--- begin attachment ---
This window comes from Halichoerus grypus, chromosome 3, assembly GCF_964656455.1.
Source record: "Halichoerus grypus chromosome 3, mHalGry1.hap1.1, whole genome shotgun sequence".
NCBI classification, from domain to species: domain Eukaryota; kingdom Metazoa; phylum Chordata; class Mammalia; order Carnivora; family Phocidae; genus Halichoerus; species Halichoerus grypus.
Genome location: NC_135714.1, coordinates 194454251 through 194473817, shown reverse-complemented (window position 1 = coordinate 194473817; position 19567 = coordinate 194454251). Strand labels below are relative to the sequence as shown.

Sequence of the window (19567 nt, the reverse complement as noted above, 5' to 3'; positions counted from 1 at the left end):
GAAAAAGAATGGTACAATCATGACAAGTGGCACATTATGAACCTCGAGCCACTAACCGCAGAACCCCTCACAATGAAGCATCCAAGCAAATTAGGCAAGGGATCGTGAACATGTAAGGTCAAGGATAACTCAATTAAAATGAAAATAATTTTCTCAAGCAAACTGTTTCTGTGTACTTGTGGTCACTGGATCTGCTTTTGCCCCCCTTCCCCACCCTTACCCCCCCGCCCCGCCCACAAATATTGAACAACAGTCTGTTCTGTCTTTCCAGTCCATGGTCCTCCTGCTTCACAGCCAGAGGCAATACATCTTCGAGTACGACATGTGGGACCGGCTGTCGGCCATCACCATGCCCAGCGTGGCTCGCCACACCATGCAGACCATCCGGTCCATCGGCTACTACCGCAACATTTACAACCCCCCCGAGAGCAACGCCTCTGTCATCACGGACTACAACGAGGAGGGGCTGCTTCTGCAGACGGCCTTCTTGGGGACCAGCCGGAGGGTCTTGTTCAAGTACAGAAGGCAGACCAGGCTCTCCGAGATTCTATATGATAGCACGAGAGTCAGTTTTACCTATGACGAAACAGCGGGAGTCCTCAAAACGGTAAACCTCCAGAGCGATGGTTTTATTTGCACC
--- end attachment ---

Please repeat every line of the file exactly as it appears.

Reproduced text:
This window comes from Halichoerus grypus, chromosome 3, assembly GCF_964656455.1.
Source record: "Halichoerus grypus chromosome 3, mHalGry1.hap1.1, whole genome shotgun sequence".
NCBI classification, from domain to species: domain Eukaryota; kingdom Metazoa; phylum Chordata; class Mammalia; order Carnivora; family Phocidae; genus Halichoerus; species Halichoerus grypus.
Genome location: NC_135714.1, coordinates 194454251 through 194473817, shown reverse-complemented (window position 1 = coordinate 194473817; position 19567 = coordinate 194454251). Strand labels below are relative to the sequence as shown.

Sequence of the window (19567 nt, the reverse complement as noted above, 5' to 3'; positions counted from 1 at the left end):
GAAAAAGAATGGTACAATCATGACAAGTGGCACATTATGAACCTCGAGCCACTAACCGCAGAACCCCTCACAATGAAGCATCCAAGCAAATTAGGCAAGGGATCGTGAACATGTAAGGTCAAGGATAACTCAATTAAAATGAAAATAATTTTCTCAAGCAAACTGTTTCTGTGTACTTGTGGTCACTGGATCTGCTTTTGCCCCCCTTCCCCACCCTTACCCCCCCGCCCCGCCCACAAATATTGAACAACAGTCTGTTCTGTCTTTCCAGTCCATGGTCCTCCTGCTTCACAGCCAGAGGCAATACATCTTCGAGTACGACATGTGGGACCGGCTGTCGGCCATCACCATGCCCAGCGTGGCTCGCCACACCATGCAGACCATCCGGTCCATCGGCTACTACCGCAACATTTACAACCCCCCCGAGAGCAACGCCTCTGTCATCACGGACTACAACGAGGAGGGGCTGCTTCTGCAGACGGCCTTCTTGGGGACCAGCCGGAGGGTCTTGTTCAAGTACAGAAGGCAGACCAGGCTCTCCGAGATTCTATATGATAGCACGAGAGTCAGTTTTACCTATGACGAAACAGCGGGAGTCCTCAAAACGGTAAACCTCCAGAGCGATGGTTTTATTTGCACC